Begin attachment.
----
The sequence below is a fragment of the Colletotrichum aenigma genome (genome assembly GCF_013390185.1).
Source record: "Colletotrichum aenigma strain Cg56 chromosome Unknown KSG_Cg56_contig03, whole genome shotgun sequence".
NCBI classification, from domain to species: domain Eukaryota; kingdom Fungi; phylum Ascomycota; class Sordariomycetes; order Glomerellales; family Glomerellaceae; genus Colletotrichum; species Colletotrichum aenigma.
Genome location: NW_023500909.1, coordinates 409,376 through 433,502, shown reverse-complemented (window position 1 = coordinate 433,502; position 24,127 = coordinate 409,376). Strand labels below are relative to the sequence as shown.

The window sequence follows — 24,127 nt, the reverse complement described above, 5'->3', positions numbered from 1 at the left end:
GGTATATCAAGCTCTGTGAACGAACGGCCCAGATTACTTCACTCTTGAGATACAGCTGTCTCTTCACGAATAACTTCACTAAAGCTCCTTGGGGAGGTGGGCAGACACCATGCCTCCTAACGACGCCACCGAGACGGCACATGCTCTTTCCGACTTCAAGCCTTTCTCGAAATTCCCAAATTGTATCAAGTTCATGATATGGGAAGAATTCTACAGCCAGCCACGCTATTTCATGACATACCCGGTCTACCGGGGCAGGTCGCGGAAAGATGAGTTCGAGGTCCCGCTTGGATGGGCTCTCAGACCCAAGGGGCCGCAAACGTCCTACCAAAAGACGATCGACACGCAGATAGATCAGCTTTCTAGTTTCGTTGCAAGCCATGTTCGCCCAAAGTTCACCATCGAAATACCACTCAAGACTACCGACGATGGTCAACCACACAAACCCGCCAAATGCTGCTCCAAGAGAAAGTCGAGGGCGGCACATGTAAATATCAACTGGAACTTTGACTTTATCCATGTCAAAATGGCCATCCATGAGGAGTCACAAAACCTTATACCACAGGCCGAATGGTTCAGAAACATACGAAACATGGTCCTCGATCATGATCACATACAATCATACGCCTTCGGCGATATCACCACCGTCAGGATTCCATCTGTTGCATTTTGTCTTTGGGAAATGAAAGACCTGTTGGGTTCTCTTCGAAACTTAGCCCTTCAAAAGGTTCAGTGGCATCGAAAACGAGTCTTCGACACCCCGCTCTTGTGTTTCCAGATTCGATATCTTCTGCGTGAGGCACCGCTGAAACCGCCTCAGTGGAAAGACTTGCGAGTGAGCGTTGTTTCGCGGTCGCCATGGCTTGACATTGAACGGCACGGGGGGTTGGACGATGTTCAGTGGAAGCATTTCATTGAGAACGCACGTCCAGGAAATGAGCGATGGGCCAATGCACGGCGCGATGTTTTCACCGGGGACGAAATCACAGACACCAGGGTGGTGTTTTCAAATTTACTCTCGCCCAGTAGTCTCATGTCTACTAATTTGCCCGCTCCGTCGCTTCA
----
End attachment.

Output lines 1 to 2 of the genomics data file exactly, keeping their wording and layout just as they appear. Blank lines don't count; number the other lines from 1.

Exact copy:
The sequence below is a fragment of the Colletotrichum aenigma genome (genome assembly GCF_013390185.1).
Source record: "Colletotrichum aenigma strain Cg56 chromosome Unknown KSG_Cg56_contig03, whole genome shotgun sequence".